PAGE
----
Climate change: how scientism has neutralised health policy effectiveness for rural communities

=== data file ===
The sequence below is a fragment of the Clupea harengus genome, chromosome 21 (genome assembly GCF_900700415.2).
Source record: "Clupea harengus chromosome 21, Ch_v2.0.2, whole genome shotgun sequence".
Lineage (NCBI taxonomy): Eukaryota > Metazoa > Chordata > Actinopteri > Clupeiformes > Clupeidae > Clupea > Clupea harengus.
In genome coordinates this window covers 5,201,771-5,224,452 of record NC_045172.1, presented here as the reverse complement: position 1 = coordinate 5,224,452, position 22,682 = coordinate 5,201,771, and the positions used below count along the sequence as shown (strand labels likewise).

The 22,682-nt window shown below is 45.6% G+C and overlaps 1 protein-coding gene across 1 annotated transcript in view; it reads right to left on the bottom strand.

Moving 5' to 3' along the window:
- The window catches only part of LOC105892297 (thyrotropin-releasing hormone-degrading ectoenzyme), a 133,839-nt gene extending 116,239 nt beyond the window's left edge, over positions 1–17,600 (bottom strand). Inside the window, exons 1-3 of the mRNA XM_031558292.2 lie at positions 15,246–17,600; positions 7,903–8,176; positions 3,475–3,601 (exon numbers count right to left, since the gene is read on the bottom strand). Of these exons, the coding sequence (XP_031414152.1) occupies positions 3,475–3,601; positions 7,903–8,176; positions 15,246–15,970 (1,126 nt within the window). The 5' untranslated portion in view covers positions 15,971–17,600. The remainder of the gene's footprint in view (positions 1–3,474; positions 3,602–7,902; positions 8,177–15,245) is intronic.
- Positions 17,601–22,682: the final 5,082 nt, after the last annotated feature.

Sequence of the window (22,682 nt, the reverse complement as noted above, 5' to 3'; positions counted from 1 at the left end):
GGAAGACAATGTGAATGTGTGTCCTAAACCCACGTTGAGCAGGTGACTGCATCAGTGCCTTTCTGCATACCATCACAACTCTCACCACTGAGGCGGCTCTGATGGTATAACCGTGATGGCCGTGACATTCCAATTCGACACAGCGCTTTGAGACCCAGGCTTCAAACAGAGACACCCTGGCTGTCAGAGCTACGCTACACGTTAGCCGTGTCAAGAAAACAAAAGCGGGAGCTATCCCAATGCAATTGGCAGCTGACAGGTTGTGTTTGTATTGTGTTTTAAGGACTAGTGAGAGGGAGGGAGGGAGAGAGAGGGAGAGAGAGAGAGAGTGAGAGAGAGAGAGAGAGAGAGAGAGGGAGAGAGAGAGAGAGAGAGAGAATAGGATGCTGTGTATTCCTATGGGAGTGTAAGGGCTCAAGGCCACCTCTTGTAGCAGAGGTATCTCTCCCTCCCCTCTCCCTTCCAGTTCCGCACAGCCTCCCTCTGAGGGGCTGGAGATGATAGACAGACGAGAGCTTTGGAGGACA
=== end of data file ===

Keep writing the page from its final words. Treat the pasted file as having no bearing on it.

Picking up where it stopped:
Many countries have developed, or are in the process of developing, climate change adaptation policy statements, including for health. What knowledge do these policy statements value? How are rural community and Indigenous knowledges included? What are the implications of the answers to these questions for effective adaptation policy for health, particularly for rural communities? These potentially influential government policy statements have not yet been collectively analysed for the ways they reproduce particular discourses in the operation of their meaning-making for health adaptation. This international study investigates and maps health adaptation policy via a discourse analysis of an exhaustive set of twenty-one national adaptation policy documents from twelve Annex 1 countries in the United Nations Framework Convention on Climate Change. The study uses the techniques of critical discourse analysis to reveal that the national policy texts operate within an ordered universe of discourses that most values climate science and epidemiology and least values local community knowledge, needs and adaptive assets. This is true even for the discourse that emphasises particular forms of translational knowledge and methods for health services development critical to adaptation in these communities. In this respect, national adaptation policy, including for health, does not appear consistent with the prescriptions of global policy frameworks provided by the UN and WHO which emphasise local knowledges. The study's findings are explored with reference to critiques of scientism and Foucault's metaphor of the panopticon to suggest how national policy has worked as a mechanism for the appropriation, governance and regulation of rural communities, limiting its effectiveness.
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